According to emarketer report, a new app may not be retained for even a single day. 71% of the apps were deleted on the Android platform on the first day itself and the number became 97% by the end of the month. The frequency of the usage would dominate the app retention. Such as you are more likely to retain social (Facebook, snapchat etc), ecommerce (Amazon, Flipkart), taxi hailing app (Uber, Careem), and banks etc. However one time utility apps such as an app made for standalone hotel is most likely to be deleted.
If the app is downloaded organically, it has more chances to to be retained compared to forced push one. After 30 days an organically downloaded app has 156% more chances to be retained compared to one which has been pushed. In addition, consider that it takes marketing monies and effort to put the apps on the iOS or Android App Store, till the time an app gains relevance (which is any where between 2-3 months depending on the budget for app marketing or push). The inaccurate app tracking and calculating the ROI of the efforts makes such efforts more questionable. Especially with products with one time use, I find it hard to justify an app such as stand alone independent hotels. It would be easier to get a website site with good native experience and some of the app features such as the browser push notifications to get a richer experience.
One of the advantages of using a responsive web design is that one can start thinking on content across multiple devices. Rather than duplicating efforts for a website and a mobile (mobile device content should be shorter and precise), one can manage content easily, reducing the effort and time needed. Most CMS’s would like to hear this as this would reduce the gains from a promising app content management product.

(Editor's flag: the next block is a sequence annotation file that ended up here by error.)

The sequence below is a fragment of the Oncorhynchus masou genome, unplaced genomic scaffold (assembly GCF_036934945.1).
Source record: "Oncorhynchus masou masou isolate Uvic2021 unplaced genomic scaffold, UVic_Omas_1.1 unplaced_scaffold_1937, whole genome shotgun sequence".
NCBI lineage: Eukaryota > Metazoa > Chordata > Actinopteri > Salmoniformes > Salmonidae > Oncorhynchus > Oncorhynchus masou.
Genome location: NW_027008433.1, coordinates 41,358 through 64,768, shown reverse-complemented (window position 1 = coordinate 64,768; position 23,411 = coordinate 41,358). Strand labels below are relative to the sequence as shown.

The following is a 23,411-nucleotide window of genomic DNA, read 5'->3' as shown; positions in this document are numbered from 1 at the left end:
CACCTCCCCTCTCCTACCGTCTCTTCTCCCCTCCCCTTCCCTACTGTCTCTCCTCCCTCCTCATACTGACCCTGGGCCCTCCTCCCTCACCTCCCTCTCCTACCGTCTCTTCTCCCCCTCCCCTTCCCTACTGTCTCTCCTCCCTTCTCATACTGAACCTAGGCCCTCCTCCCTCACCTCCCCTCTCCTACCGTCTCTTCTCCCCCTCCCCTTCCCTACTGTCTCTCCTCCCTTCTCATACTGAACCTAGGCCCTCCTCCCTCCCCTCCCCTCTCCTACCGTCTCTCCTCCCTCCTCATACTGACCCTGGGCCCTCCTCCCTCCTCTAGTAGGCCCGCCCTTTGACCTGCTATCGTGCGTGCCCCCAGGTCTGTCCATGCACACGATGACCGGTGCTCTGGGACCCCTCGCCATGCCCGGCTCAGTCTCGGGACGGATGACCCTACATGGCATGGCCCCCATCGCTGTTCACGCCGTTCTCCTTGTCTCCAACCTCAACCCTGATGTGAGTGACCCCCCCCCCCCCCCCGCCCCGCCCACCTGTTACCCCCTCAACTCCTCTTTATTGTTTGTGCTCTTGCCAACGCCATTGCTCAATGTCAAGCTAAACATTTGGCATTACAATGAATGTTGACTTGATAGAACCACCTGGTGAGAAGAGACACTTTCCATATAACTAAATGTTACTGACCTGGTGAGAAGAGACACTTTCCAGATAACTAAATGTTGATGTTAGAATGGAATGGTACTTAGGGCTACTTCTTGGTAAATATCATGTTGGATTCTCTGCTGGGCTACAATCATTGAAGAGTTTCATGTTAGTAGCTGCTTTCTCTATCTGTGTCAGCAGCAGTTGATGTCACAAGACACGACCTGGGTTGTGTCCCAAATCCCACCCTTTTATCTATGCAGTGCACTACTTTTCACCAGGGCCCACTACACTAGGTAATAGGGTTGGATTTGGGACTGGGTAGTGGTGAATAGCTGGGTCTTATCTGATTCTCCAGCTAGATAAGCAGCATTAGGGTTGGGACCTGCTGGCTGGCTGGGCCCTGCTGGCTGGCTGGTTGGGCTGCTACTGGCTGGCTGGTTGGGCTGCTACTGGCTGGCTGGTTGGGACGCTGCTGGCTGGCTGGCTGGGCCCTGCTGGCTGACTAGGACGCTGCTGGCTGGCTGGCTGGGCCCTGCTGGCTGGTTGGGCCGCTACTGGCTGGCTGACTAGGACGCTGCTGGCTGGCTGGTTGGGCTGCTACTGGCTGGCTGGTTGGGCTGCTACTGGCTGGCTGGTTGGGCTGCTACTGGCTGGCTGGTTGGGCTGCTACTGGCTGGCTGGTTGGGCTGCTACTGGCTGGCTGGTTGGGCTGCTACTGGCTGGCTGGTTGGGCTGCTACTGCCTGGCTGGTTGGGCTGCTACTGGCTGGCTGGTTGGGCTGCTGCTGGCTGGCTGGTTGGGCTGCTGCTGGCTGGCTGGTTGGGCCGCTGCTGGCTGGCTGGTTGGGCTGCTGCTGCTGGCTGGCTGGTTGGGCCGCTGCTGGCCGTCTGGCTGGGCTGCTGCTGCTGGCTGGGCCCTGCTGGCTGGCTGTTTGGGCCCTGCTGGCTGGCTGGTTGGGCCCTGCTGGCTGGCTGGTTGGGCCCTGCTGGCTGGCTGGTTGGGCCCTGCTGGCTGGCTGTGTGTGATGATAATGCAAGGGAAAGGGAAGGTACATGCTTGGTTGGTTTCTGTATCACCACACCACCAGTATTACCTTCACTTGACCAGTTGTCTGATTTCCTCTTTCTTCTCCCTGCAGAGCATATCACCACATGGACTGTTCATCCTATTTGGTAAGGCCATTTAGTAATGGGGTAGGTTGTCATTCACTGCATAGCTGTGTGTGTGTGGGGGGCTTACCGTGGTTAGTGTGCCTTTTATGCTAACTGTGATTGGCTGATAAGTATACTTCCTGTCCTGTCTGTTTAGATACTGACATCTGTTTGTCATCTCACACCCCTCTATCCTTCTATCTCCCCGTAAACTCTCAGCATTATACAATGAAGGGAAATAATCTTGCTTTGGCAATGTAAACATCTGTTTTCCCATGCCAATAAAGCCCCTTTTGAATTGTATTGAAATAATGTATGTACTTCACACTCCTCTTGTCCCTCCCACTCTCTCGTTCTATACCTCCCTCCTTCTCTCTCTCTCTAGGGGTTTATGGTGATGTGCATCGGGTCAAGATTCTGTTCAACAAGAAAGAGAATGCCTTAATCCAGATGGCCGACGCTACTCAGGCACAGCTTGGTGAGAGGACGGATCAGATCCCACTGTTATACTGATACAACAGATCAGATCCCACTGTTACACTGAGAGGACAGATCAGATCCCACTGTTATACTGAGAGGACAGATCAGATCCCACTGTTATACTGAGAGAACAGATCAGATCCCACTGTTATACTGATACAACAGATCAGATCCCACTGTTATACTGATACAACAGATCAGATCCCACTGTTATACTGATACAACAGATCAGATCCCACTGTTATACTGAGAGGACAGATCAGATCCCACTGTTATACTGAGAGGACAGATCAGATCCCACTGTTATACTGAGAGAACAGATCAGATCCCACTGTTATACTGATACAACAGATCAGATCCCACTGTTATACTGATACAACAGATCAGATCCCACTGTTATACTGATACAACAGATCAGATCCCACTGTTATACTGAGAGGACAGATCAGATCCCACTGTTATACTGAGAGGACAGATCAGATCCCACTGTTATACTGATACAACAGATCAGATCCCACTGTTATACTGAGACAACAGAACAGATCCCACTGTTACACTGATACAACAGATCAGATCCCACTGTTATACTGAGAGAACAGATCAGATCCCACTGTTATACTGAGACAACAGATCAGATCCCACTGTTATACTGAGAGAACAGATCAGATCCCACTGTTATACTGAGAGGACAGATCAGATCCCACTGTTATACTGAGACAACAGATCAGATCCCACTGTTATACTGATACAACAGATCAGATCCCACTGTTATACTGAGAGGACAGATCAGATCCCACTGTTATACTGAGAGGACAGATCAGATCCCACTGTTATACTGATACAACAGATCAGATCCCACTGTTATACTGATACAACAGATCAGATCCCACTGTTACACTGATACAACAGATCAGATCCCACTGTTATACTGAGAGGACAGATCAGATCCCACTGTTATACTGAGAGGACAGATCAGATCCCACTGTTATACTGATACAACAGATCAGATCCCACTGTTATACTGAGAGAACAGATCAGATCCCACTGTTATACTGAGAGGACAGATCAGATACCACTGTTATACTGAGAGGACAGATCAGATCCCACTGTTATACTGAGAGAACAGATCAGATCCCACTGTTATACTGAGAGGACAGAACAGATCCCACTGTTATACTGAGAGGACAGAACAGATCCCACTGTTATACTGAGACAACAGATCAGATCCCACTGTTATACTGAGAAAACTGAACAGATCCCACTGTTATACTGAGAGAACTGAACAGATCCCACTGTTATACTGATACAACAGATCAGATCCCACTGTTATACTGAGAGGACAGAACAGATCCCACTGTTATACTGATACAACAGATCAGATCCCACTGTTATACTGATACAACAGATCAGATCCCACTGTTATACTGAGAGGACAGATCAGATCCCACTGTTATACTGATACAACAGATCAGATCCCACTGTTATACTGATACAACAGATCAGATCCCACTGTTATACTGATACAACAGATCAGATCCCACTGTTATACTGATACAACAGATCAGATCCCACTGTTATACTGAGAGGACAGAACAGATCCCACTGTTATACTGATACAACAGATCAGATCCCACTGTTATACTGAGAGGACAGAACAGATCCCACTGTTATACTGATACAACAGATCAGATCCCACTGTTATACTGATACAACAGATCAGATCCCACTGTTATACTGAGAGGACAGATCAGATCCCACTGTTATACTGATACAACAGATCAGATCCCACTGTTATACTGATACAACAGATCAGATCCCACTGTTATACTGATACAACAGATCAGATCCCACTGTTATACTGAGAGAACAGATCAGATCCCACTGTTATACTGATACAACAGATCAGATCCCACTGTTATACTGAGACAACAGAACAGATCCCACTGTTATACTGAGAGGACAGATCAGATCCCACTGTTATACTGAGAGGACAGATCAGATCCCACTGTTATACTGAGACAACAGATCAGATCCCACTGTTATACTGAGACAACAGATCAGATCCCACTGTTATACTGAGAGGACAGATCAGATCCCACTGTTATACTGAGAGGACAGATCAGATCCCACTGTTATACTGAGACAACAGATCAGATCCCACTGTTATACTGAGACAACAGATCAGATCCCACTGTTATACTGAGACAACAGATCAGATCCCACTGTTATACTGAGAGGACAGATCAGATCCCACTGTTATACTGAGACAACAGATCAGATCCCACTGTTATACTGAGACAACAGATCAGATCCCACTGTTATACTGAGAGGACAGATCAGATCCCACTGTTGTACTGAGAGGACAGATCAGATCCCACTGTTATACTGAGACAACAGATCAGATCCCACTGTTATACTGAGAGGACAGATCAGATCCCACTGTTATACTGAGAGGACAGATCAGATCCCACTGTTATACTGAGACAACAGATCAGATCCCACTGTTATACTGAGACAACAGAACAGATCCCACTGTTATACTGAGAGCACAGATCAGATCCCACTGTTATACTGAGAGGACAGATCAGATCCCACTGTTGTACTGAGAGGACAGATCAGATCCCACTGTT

As more and more content is being consumed by mobile, it become important that mobile is placed in the centre of the digital experience consideration set. However, the world is increasingly becoming multi-device. Comscore study indicates that more instant and functional content will be browsed on mobile, while detailed content on many device. Hence critical to simulate the same experience across devices (courtesy Comscore).
For a stand alone hotel, it is much easier and cost effective to streamline the experience using a web strategy (using PWA) rather than creating an App. Unless one has volume such Marriott, Hilton or Accor.
So, carefully consider options before you jump into spending a million dollar to create an app, when you can get the same experience at probably fraction of the cost. In the brave new world, Browsers are the new Apps!
When every one is focused on loyalty, discounts and coupons, innovation is hard to find. Kind Traveler is an ambitious foray and differentiated. Travel for a cause!
This is how it works. The platform makes the hotel’s charitable cause or sustainability initiative connect with the prospective traveler. The prospective guest can pay as small amount as USD10 and book directly from the hotel to be part of this cause.